Residents who would like to recommend this alternative course of action to our police force, can call Fourteen Division Superintendent Paul Gottschalk at 416/808-1414. And residents who would like to reassure Staff Sgt. Glenn Holt of the Community Response Division about safety concerns at our park, and remind him about civil rights concerns, can reach him at 416/808-1500. It's good for the police to get community responses from citizens; it keeps them in touch.
On February 1, an attempt to arrest a stolen-car suspect ended in the driver being fatally shot by police while still in the car, at the corner of Havelock St. and Bloor Street. A two-block area of our neighbourhood was sealed off for more than 12 hours by order of the Special Investigation Unit. The person who died is John Menga, a man in his twenties. It turned out he was known to many of the youth who use the park. They called him a "legend," in a negative way: he was known for "punking off" (extorting money from) young people regularly, a loner, not part of any gang, but scary. Older kids told younger ones, "watch out or John Menga will come and beat you up with a baseball bat."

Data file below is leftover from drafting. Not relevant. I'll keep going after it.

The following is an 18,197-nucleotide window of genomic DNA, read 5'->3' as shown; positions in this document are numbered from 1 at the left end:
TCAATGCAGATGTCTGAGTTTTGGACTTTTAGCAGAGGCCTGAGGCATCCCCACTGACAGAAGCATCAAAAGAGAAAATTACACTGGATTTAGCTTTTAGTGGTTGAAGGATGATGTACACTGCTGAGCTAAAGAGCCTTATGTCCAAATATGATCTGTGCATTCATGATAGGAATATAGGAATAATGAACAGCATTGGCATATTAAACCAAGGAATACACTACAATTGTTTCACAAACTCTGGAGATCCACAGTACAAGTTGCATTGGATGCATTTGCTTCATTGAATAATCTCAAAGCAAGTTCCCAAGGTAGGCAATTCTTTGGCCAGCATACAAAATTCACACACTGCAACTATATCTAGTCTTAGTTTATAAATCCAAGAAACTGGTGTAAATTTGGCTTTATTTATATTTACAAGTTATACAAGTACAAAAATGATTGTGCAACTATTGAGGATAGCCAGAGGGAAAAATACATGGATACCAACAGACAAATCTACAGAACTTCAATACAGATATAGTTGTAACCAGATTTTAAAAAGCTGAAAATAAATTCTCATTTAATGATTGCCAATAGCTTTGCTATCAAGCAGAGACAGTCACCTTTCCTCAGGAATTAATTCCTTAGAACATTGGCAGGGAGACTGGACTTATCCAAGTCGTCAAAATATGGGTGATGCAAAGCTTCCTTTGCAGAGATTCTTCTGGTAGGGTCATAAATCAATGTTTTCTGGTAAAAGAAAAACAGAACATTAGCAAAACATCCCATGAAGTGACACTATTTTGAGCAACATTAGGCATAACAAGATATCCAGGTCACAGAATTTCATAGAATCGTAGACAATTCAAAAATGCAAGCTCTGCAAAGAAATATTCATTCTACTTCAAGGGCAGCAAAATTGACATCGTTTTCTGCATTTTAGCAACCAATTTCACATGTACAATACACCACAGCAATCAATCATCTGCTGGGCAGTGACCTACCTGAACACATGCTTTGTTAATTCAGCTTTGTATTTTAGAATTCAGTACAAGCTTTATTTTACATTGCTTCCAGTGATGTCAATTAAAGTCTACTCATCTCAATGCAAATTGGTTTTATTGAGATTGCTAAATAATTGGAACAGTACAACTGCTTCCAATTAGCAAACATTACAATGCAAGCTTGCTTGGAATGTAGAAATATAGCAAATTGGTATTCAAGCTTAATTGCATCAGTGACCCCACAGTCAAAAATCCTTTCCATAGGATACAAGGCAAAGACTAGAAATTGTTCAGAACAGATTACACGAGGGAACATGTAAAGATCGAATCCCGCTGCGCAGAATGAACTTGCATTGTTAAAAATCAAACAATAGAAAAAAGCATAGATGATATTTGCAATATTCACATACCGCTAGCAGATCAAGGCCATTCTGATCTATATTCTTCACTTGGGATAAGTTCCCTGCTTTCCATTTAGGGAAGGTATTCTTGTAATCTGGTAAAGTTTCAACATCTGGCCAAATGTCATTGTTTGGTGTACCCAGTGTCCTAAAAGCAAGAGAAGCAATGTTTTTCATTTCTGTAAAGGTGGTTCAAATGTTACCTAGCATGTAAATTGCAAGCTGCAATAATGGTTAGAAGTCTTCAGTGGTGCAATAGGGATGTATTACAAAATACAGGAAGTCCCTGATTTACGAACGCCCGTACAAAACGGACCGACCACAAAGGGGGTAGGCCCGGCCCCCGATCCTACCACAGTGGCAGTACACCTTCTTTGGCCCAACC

It may be that an intuition about the driver's lack of sense or restraint made the police officers fearful enough that they shot him dead. And yet: John Menga had a wife and two small children. The hydro pole at the end of Havelock, where this sad drama was played out, was wrapped around with flowers for two weeks.
Then the rains came and most of the flowers fell down and were taken away, until only a small bunch of white roses remained wedged to the pole.
Being a bully and a small-time thief does not normally carry a death sentence, and neither does stealing cars. But there has been very little public reaction to this death. We asked many young people at the park: do you know anyone who regrets that John Menga is gone? So far, the answer was always - no. Such a sad answer, but there it is.
In the meantime, there are unanswered questions. Not the least of these is whether car chases or shooting at people for stealing cars is worth it if people die -- either non-involved people who are hit during a chase or by bullet crossfire, or police officers, or the car thieves themselves. Do we value our cars that much?
Posted February, 2002